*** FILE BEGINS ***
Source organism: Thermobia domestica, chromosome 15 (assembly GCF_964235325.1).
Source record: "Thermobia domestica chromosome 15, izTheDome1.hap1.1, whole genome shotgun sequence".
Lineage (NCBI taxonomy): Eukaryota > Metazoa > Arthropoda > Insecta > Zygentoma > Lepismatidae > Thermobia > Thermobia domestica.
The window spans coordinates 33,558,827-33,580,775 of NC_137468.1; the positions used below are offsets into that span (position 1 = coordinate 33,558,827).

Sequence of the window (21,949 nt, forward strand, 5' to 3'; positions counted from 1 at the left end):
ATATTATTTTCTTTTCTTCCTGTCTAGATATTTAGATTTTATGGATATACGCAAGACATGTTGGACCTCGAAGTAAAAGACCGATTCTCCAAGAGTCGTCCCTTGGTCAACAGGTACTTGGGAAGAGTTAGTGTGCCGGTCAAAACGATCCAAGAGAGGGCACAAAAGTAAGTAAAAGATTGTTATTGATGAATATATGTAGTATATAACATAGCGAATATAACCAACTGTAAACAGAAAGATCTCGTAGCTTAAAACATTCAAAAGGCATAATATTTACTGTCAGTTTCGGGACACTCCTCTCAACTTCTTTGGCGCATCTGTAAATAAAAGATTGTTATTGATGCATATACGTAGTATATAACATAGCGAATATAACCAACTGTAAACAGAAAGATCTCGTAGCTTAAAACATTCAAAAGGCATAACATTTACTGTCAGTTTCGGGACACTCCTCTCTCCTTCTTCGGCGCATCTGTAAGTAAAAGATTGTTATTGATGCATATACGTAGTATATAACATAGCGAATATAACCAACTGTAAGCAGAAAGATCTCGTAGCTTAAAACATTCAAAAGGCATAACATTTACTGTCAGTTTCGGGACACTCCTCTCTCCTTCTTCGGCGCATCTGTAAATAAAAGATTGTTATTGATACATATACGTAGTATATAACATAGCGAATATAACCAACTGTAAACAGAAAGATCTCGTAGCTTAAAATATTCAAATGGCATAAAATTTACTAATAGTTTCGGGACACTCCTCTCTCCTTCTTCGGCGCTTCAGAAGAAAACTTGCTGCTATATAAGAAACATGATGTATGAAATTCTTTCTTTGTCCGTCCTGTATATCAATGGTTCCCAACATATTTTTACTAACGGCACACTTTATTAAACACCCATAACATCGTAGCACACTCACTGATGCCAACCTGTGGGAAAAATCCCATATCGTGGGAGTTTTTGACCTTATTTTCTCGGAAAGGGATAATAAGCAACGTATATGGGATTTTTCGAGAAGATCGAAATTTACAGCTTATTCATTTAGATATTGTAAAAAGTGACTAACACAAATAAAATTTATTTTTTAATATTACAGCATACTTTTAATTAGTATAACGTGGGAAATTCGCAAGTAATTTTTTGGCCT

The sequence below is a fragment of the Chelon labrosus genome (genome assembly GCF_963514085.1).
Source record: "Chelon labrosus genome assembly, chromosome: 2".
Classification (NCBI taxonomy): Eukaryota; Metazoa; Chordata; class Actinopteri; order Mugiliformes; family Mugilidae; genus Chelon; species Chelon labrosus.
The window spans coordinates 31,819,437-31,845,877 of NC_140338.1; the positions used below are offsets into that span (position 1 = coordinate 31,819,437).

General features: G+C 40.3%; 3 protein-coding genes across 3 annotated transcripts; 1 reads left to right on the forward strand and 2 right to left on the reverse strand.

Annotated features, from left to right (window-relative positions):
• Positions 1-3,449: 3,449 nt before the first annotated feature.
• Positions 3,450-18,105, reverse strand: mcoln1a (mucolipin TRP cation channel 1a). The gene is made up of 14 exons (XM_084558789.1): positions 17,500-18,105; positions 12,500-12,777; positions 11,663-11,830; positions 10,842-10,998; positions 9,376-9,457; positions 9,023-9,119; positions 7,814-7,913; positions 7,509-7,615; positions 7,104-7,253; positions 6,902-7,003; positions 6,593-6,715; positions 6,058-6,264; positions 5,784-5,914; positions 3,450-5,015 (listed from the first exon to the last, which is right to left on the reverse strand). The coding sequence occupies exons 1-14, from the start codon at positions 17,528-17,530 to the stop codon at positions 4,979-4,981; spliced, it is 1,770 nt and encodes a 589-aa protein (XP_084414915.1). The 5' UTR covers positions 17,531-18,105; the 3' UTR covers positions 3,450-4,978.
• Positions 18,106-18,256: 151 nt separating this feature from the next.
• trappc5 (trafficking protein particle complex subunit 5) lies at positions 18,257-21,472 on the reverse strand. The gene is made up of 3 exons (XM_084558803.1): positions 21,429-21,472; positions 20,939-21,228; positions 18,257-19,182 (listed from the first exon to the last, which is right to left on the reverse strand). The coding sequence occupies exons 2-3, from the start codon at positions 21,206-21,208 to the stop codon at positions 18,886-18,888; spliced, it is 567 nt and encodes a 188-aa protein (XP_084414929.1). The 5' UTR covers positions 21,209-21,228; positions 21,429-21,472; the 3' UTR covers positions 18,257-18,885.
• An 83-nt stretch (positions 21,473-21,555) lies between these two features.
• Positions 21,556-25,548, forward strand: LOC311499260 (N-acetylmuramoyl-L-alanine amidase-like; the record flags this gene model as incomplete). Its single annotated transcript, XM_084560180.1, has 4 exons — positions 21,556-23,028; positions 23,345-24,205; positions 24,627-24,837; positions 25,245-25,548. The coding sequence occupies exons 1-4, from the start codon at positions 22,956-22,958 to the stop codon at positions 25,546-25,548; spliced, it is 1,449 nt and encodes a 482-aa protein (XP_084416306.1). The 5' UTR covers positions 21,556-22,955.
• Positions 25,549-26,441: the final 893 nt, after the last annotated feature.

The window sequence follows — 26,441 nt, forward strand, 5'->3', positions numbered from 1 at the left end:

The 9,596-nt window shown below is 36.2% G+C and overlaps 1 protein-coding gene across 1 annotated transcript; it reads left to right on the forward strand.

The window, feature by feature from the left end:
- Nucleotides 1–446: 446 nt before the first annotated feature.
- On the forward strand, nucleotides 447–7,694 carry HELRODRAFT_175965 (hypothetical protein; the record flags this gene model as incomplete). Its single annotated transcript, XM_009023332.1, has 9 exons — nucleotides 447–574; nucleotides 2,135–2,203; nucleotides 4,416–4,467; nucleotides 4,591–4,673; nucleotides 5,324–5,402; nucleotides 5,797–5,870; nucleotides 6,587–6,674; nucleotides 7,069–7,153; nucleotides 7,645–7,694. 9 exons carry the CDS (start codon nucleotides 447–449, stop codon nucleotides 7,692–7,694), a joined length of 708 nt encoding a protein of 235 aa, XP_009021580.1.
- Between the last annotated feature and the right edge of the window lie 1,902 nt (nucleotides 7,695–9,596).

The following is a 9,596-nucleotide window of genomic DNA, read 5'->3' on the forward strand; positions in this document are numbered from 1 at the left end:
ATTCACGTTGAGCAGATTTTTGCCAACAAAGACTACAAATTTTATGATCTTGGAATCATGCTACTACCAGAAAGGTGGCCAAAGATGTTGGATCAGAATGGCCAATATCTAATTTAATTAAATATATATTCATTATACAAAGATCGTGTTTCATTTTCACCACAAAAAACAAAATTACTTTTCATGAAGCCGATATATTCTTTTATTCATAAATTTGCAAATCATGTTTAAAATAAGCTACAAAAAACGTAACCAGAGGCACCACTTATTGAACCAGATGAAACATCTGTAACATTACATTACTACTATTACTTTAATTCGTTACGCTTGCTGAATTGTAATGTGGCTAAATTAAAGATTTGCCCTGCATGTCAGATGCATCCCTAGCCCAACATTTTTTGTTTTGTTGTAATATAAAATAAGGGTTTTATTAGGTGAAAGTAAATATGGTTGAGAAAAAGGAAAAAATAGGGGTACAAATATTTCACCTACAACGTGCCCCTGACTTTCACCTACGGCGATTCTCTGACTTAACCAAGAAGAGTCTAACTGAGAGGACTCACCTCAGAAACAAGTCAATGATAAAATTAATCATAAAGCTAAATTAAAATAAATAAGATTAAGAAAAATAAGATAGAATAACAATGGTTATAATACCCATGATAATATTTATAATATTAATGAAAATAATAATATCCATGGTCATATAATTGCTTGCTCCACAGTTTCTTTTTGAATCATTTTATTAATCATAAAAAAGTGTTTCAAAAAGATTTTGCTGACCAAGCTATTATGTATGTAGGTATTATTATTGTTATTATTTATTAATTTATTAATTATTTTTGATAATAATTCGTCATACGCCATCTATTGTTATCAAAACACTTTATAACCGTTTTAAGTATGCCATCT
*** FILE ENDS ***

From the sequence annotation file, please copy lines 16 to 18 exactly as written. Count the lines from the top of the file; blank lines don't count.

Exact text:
• trappc5 (trafficking protein particle complex subunit 5) lies at positions 18,257-21,472 on the reverse strand. The gene is made up of 3 exons (XM_084558803.1): positions 21,429-21,472; positions 20,939-21,228; positions 18,257-19,182 (listed from the first exon to the last, which is right to left on the reverse strand). The coding sequence occupies exons 2-3, from the start codon at positions 21,206-21,208 to the stop codon at positions 18,886-18,888; spliced, it is 567 nt and encodes a 188-aa protein (XP_084414929.1). The 5' UTR covers positions 21,209-21,228; positions 21,429-21,472; the 3' UTR covers positions 18,257-18,885.
• An 83-nt stretch (positions 21,473-21,555) lies between these two features.
• Positions 21,556-25,548, forward strand: LOC311499260 (N-acetylmuramoyl-L-alanine amidase-like; the record flags this gene model as incomplete). Its single annotated transcript, XM_084560180.1, has 4 exons — positions 21,556-23,028; positions 23,345-24,205; positions 24,627-24,837; positions 25,245-25,548. The coding sequence occupies exons 1-4, from the start codon at positions 22,956-22,958 to the stop codon at positions 25,546-25,548; spliced, it is 1,449 nt and encodes a 482-aa protein (XP_084416306.1). The 5' UTR covers positions 21,556-22,955.